Hacking a Good Password
Let us start by taking a deep cleansing breath, because we are about to talk about a subject that can be a point of stress for people.
Passwords are something that I have wanted to talk about for a while, but it can be a difficult subject to approach. There are a lot of different opinions out there on what is the most secure password. I’m not here to tell you how to have the most secure password of all time, but I am here to tell you how not to have weak passwords.
I can see the appeal of a weak password. I mean who can remember a bunch of different passwords anyway?! I know I can’t and I don’t expect you to either. My goal is to equip you with some knowledge and tools so you can go forth and create new account, with no stress.
Password Length is a hotly debated topic next to the variation of letters, character, and numbers you should use in your password. I’m not going to get into a bunch of specifics here and analyze exactly what type of password I think you should have. But I am going to outline some key things when creating a secure password.
The longer the better
The longer your password is, the harder it is to crack. In general, I suggest having your password be at least 12-15 characters. Each different online platform has their own minimum and maximum password requirements, but 12-15 characters seem to align with most requirements.
Mix things up
A password containing, numbers, letters, and characters will also strengthen your password, but you can be just as secure of a password by using an unexpected lorger phrase. For example...
This is a strong password and is more secure than a complicated password that you have saved in a word document or written on a sticky note next to your computer.
Note: Please don’t write down your passwords anywhere that is easy for others to find. If you do, stash them in a super secret place at home and don’t travel with them. Que James Bond music.
Delegate remembering your passwords
Personally, I’m not about remember all of my passwords so I use a password manager. A password manager is a tool that will safely generate and store passwords. Then I only need to remember one strong password and the manager remembers the rest. However it can sound scary entrusting all of those accounts to a password manager. Just be sure you choose a reputable password manager, like LastPass, 1Password, or Dashlane. These services are not free, but they are a worthwhile investment in your online security. But Dashlane has a one device only free plan if you are looking for something to start with.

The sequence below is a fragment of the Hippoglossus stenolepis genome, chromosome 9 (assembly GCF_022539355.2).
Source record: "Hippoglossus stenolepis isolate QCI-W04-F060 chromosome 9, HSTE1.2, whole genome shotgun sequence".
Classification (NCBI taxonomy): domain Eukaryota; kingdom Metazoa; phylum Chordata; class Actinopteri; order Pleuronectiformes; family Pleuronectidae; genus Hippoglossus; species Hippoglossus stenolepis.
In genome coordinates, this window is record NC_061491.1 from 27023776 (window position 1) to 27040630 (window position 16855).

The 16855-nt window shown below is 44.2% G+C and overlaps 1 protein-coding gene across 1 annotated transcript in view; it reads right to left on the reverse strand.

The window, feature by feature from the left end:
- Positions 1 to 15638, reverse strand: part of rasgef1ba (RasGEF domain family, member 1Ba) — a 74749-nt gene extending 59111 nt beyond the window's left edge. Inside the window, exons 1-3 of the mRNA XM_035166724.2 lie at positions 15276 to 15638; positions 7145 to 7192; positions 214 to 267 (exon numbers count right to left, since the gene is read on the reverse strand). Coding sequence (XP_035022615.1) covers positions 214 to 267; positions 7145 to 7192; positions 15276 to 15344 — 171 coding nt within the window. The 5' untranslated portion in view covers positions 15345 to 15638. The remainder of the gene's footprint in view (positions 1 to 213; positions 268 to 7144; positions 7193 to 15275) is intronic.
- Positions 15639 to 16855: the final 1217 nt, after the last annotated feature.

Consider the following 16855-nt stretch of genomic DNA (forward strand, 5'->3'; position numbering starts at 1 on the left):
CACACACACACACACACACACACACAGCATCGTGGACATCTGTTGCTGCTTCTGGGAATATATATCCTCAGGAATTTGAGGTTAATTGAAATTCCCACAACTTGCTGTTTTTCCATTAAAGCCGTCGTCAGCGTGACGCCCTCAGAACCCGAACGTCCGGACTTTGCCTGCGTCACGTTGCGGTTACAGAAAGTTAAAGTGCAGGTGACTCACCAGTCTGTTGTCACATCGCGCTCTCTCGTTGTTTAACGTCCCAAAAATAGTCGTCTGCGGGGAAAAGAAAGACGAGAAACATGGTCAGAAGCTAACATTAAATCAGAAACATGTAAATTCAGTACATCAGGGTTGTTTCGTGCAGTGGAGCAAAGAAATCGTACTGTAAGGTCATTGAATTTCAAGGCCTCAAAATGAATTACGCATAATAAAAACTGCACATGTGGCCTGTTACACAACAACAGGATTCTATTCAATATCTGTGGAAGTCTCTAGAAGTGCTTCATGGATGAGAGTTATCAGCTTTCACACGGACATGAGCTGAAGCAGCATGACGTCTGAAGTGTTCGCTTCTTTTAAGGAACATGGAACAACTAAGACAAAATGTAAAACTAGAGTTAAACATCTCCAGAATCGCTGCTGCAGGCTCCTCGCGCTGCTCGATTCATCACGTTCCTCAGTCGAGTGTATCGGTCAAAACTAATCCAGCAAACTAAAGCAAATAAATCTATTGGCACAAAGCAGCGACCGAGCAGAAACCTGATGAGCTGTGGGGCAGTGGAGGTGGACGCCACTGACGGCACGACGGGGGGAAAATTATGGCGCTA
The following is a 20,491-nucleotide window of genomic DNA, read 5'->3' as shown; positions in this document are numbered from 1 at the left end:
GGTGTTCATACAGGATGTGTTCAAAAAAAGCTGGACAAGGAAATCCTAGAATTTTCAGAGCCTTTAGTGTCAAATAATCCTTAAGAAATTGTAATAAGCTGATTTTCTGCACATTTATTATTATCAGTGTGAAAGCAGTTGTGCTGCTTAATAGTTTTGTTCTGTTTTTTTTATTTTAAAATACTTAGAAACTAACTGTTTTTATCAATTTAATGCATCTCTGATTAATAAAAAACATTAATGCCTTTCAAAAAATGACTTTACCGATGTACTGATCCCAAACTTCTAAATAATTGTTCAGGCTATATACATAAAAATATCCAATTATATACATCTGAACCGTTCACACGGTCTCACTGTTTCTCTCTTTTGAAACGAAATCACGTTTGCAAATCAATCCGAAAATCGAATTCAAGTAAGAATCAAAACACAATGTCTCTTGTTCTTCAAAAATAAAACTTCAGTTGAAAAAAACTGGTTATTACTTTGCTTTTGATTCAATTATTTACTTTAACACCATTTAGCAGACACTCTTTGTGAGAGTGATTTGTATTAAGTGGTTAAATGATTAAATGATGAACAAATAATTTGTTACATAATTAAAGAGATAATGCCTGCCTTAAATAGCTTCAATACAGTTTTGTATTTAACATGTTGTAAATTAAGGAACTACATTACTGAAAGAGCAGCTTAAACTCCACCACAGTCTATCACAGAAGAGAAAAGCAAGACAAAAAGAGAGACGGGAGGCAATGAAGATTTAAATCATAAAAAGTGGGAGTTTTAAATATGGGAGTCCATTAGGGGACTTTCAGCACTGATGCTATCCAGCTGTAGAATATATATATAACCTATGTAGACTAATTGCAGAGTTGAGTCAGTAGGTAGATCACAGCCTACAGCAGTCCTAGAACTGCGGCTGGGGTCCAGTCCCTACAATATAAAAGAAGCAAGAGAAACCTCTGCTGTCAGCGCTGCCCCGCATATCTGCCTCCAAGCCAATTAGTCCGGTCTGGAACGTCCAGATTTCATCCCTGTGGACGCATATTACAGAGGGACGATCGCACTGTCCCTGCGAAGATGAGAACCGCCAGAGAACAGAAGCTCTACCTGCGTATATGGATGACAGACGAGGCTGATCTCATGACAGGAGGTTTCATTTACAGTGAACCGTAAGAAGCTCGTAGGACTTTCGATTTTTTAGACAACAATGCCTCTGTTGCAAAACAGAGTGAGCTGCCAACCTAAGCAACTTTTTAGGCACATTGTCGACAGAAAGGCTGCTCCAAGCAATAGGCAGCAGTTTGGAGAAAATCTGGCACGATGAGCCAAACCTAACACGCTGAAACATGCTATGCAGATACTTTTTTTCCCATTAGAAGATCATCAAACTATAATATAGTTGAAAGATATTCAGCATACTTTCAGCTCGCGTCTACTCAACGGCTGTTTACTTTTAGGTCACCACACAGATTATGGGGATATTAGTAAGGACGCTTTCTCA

A password manager is unlocked using a Master Password that is set by you. Guard that master password closely. Do not reuse that password anywhere else or write it down anywhere that would be easily accessible to someone else.
Passwords are like tissues, don’t reuse them.
That brings me to another important thing, password reuse. I will confess that before I started in Security I was a chronic password reuser. I thought if I had one security password and used it everywhere, I was being safe. Now, I understand the risk I was putting my accounts in.
Reusing your password is so risky, because if one of the websites using that password gets breached, you are giving that hacker keys to all of your other accounts. Ahh! That is so scary!
And you might already be a victim of this and not even realize it. If you want to see where you might already be vulnerable, head over to haveibeenpwned.com and check your email addresses. This website, maintained by security expert Troy Hunt, keeps a database of major data breaches and credentials that have been leaked.
To give you an example, one of my email addresses shows that my Adobe account was leaked in the big Adobe breach back in 2013. Adobe, took the appropriate action and forced users to reset their passwords. However, if I was using that password for any other accounts, an attacker can guess which accounts might be using those same credentials. And If I had used the password anywhere else, I would have certainly been pwned.
Anti-Virus Saves Lives (Your computer’s life)
You could have the most secure passwords in the world, but if your computer isn’t safe, that password isn't safe. Some computer viruses can come in the form of a Keylogger. A Keylogger records each keystroke typed on the infected computer and send that information back to the attacker’s computer. So make sure you have a reputable anti-virus software and that you update and run scans on a regular basis. A lot of anti-virus software allows you to set up scheduled scans on a daily basis, so you don’t have to worry about remembering to run scans. Passwords can be a complicated topic and maybe there will be another blog post down the line addresses some of the other common questions around passwords. If you follow the these tips you will be taking a good first step to securing your account. Keep an eye out for my next post on Two Factor Authentication.
Additional Resources: https://krebsonsecurity.com/password-dos-and-donts/